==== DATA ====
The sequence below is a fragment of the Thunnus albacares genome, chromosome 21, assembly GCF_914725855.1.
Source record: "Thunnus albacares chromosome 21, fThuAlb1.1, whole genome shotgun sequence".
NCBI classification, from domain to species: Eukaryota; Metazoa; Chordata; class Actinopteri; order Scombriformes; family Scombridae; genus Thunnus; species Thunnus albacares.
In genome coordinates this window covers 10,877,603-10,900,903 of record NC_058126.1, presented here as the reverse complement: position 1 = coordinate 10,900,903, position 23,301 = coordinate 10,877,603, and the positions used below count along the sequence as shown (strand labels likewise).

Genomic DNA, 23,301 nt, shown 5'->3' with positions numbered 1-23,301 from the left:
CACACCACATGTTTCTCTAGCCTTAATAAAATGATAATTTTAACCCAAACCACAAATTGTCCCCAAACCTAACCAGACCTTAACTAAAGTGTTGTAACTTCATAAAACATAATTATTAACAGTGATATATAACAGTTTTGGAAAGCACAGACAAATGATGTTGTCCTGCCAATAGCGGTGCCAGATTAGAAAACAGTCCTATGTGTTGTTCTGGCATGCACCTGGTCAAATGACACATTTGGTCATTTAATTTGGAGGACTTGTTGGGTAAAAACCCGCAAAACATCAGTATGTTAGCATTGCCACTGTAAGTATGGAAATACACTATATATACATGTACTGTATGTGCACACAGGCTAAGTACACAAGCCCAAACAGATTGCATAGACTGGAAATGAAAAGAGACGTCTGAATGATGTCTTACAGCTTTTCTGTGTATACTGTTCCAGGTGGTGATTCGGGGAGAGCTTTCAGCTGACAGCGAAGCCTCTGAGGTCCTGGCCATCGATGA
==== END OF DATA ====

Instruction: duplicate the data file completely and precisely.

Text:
The sequence below is a fragment of the Thunnus albacares genome, chromosome 21, assembly GCF_914725855.1.
Source record: "Thunnus albacares chromosome 21, fThuAlb1.1, whole genome shotgun sequence".
NCBI classification, from domain to species: Eukaryota; Metazoa; Chordata; class Actinopteri; order Scombriformes; family Scombridae; genus Thunnus; species Thunnus albacares.
In genome coordinates this window covers 10,877,603-10,900,903 of record NC_058126.1, presented here as the reverse complement: position 1 = coordinate 10,900,903, position 23,301 = coordinate 10,877,603, and the positions used below count along the sequence as shown (strand labels likewise).

Genomic DNA, 23,301 nt, shown 5'->3' with positions numbered 1-23,301 from the left:
CACACCACATGTTTCTCTAGCCTTAATAAAATGATAATTTTAACCCAAACCACAAATTGTCCCCAAACCTAACCAGACCTTAACTAAAGTGTTGTAACTTCATAAAACATAATTATTAACAGTGATATATAACAGTTTTGGAAAGCACAGACAAATGATGTTGTCCTGCCAATAGCGGTGCCAGATTAGAAAACAGTCCTATGTGTTGTTCTGGCATGCACCTGGTCAAATGACACATTTGGTCATTTAATTTGGAGGACTTGTTGGGTAAAAACCCGCAAAACATCAGTATGTTAGCATTGCCACTGTAAGTATGGAAATACACTATATATACATGTACTGTATGTGCACACAGGCTAAGTACACAAGCCCAAACAGATTGCATAGACTGGAAATGAAAAGAGACGTCTGAATGATGTCTTACAGCTTTTCTGTGTATACTGTTCCAGGTGGTGATTCGGGGAGAGCTTTCAGCTGACAGCGAAGCCTCTGAGGTCCTGGCCATCGATGA